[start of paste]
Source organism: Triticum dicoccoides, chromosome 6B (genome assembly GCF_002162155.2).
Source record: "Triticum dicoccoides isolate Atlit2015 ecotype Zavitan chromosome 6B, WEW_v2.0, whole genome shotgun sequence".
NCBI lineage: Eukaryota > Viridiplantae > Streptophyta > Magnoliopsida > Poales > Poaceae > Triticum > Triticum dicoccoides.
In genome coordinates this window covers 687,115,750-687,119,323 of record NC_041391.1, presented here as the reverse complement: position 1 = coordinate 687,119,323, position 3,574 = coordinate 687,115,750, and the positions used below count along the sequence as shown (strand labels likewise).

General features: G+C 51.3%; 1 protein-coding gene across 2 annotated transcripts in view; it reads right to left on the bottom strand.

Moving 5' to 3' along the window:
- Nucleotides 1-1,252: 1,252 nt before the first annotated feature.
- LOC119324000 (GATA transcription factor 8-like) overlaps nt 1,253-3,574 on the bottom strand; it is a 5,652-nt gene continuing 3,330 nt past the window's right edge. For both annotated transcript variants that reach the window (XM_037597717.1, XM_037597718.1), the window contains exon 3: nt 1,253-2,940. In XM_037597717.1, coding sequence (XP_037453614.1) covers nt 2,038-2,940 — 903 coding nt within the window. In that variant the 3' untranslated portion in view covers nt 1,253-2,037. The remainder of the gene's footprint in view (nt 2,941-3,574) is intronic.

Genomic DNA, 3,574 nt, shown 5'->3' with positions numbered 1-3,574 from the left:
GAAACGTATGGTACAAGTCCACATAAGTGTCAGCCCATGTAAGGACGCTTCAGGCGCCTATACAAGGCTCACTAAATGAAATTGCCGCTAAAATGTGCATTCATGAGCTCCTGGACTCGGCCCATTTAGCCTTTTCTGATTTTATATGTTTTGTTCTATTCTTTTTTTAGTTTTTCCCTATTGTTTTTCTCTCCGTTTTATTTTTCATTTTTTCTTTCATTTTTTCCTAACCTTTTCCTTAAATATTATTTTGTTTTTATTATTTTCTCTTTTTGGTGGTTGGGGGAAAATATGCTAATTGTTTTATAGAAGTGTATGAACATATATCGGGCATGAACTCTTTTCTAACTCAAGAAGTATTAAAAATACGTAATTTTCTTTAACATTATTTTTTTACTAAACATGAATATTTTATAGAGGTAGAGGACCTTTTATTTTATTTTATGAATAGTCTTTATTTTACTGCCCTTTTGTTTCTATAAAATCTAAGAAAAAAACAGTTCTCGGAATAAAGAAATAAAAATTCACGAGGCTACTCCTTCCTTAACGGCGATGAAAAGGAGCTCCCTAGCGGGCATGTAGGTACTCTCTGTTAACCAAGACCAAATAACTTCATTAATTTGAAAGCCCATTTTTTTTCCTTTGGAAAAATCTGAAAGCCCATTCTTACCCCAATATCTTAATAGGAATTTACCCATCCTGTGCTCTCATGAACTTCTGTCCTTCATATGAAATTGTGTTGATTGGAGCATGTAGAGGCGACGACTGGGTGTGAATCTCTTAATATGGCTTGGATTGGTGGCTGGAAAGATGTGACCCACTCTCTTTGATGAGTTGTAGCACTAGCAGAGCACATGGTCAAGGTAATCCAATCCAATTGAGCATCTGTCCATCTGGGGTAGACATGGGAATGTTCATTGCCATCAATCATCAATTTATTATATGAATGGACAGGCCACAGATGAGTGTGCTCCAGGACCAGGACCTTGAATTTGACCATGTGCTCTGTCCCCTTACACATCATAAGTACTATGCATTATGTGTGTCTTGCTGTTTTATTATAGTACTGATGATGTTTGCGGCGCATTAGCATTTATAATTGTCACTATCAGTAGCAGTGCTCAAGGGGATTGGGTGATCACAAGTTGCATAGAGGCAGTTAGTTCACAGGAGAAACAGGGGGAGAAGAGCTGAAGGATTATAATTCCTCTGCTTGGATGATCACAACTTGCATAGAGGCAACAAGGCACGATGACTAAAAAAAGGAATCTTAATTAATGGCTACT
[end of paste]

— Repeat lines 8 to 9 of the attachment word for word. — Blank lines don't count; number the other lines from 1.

- LOC119324000 (GATA transcription factor 8-like) overlaps nt 1,253-3,574 on the bottom strand; it is a 5,652-nt gene continuing 3,330 nt past the window's right edge. For both annotated transcript variants that reach the window (XM_037597717.1, XM_037597718.1), the window contains exon 3: nt 1,253-2,940. In XM_037597717.1, coding sequence (XP_037453614.1) covers nt 2,038-2,940 — 903 coding nt within the window. In that variant the 3' untranslated portion in view covers nt 1,253-2,037. The remainder of the gene's footprint in view (nt 2,941-3,574) is intronic.

Genomic DNA, 3,574 nt, shown 5'->3' with positions numbered 1-3,574 from the left: